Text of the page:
In the context of real estate, conversion and commingling are two distinct concepts related to handling and managing funds, particularly those entrusted to a real estate professional or agent. Let’s explore the differences between conversion and commingling:

  • Conversion:

Definition: Conversion refers to the improper use or misappropriation of funds that have been entrusted to a real estate professional.

Example: If a real estate agent uses client funds for personal expenses or diverts the money for purposes other than what it was intended for (such as a property purchase or earnest money deposit), it is considered conversion.

Legal Consequences: Conversion is a serious breach of fiduciary duty and is illegal. Real estate professionals have a duty to handle client funds with the utmost care and in accordance with the law.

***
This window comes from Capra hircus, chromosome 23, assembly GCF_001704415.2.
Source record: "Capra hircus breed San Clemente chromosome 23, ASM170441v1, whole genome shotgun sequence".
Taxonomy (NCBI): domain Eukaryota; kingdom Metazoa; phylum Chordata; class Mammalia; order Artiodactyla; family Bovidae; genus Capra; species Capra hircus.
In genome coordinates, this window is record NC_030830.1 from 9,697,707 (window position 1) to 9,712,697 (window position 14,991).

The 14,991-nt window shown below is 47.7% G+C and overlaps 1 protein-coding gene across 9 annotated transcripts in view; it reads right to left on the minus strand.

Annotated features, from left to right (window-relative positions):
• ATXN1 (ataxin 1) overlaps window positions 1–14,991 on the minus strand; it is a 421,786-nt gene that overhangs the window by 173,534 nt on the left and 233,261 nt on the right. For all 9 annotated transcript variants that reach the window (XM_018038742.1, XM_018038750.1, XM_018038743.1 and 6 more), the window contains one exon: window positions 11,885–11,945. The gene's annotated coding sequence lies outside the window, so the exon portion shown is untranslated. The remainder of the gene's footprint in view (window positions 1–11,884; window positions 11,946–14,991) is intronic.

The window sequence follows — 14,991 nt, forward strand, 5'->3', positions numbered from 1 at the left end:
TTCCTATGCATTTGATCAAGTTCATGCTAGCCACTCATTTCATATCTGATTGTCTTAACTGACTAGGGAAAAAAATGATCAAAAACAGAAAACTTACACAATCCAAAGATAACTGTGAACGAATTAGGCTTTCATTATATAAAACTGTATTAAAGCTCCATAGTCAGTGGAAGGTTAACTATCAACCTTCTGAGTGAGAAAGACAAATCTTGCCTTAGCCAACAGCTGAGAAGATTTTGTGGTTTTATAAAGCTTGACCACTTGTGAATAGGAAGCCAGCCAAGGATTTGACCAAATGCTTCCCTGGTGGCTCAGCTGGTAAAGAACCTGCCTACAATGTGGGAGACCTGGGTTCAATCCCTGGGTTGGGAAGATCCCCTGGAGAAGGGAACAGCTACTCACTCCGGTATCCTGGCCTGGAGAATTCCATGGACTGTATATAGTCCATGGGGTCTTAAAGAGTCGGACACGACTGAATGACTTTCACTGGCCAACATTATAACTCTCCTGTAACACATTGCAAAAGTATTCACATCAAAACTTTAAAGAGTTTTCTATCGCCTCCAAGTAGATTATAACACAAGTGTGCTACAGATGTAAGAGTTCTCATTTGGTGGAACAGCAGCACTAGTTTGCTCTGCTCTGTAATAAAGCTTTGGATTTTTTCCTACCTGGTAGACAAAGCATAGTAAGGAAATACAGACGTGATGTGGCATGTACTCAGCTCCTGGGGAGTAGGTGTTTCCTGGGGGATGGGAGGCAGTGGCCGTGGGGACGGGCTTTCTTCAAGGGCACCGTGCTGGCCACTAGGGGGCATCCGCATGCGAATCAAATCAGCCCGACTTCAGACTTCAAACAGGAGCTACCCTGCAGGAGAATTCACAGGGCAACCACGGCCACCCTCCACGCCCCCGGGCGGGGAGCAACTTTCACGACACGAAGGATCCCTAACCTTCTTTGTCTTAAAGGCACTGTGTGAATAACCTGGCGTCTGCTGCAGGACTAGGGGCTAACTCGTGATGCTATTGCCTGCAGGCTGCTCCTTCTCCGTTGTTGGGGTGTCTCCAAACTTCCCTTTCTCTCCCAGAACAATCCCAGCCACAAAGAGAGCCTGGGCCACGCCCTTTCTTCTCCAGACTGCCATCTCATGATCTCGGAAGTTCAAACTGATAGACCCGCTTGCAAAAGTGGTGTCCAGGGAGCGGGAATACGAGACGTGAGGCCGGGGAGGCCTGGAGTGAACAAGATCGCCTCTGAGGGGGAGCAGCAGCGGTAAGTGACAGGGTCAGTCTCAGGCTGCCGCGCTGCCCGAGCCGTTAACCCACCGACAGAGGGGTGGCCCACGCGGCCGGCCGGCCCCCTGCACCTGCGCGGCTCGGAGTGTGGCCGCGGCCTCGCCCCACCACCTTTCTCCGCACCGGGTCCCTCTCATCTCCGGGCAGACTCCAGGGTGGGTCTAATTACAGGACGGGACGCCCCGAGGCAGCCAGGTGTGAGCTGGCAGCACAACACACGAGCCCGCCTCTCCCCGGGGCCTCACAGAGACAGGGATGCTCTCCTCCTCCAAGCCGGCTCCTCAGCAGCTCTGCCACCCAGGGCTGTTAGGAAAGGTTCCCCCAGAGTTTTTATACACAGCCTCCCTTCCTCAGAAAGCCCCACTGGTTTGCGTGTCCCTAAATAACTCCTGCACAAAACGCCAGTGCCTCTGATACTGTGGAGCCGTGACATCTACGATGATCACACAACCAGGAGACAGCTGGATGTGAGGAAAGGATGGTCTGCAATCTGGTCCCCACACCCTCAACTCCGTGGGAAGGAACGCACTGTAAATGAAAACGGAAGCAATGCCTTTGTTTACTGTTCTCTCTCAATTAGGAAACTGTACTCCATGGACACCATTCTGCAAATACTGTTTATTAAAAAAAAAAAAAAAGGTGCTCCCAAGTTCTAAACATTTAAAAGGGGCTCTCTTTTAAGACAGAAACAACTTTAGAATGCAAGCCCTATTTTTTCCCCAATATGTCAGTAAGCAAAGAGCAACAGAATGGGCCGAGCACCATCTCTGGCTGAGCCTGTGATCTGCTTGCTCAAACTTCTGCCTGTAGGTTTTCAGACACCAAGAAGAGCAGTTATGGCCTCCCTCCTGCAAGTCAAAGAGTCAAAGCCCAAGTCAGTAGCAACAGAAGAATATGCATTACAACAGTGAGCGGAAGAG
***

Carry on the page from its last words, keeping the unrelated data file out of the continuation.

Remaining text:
• Commingling:

Definition: Commingling occurs when a real estate professional mixes client funds with their own personal funds or with the funds of the real estate brokerage.

Example: If an agent deposits client funds into their personal bank account or combines it with the brokerage’s operating funds, it is considered commingling.

Legal Consequences: Commingling is generally prohibited because it can lead to confusion about the ownership of funds and creates the risk of misappropriation. Real estate professionals are typically required to keep client funds separate in designated trust accounts.